The Internet Archive ended their “National Emergency Library” program on June 16, 2020, two weeks earlier than planned, following lawsuits by four publishers. The suit, filed in New York federal court, alleges “willful mass copyright infringement” and argues that, “despite the Open Library moniker, IA’s actions grossly exceed legitimate library services, do violence to the Copyright Act, and constitute willful digital piracy on an industrial scale.” The Association of American Publishers said, “The sheer scale of IA’s infringement described in the complaint – and its stated objective to enlarge its illegal trove with abandon – appear to make it one of the largest known book pirate sites in the world.”
The IA claims, “This lawsuit is not just about the temporary National Emergency Library. The complaint attacks the concept of any library owning and lending digital books, challenging the very idea of what a library is in the digital world” and asserts that “controlled digital lending is a legal framework, developed by copyright experts.”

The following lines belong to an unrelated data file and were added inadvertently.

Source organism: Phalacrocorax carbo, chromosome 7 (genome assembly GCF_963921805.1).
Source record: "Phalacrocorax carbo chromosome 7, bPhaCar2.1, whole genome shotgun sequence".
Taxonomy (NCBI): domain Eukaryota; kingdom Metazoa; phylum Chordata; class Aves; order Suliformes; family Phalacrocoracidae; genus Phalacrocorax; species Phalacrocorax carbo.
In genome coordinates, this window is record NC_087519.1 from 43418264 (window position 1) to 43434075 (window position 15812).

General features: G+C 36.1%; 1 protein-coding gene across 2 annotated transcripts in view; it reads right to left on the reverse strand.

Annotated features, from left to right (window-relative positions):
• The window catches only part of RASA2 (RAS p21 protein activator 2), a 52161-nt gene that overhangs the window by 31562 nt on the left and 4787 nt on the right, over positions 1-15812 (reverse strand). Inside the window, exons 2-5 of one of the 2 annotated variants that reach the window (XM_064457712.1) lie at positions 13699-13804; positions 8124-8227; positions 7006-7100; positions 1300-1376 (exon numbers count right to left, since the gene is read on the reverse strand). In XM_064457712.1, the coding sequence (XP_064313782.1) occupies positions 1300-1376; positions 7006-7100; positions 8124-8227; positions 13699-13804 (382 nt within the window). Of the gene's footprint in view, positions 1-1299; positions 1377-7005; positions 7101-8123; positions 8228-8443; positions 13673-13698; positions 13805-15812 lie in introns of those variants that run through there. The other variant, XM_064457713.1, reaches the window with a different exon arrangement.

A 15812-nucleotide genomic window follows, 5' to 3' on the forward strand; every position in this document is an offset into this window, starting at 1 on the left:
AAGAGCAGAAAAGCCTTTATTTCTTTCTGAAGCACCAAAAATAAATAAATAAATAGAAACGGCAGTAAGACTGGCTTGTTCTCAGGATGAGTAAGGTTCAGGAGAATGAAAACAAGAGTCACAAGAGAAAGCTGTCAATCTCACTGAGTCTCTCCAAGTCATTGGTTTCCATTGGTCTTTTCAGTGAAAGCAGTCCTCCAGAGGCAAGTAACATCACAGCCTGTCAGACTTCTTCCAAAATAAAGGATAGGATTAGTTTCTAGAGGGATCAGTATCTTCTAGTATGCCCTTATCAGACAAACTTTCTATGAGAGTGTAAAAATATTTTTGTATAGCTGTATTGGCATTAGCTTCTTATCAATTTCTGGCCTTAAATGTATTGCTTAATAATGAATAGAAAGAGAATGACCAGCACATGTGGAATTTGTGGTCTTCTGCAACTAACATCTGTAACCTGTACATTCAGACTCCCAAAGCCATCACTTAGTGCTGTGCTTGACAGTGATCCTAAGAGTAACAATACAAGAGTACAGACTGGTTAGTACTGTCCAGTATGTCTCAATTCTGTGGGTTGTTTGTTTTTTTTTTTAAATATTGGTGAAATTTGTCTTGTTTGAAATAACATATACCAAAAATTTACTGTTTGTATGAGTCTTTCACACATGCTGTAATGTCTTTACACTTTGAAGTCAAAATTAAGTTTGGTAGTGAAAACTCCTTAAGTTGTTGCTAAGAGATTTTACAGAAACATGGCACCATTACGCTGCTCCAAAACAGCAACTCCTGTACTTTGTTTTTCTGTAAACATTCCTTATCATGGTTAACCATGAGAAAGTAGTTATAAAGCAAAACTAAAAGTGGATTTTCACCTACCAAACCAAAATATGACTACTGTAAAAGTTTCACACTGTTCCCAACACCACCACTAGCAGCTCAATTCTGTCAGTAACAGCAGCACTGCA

The IA launched their program in March, making nearly 1.5 million ebooks available for unrestricted borrowing. The IA is a private non-profit and has no legal right to give away these ebooks, most of which remain under copyright. The Association of American Publishers, the Authors Guild, and publishers immediately protested the mass copyright violation, and a lawsuit followed soon after.
Senator Thom Tillis (chair of the judiciary committee’s intellectual property subcommittee) weighed in as well, on the side of publishers: “I recognize the value in preserving culture and ensuring that it is accessible by future generations…. But I am concerned that the Internet Archive thinks that it – not Congress – gets to determine the scope of copyright law.”
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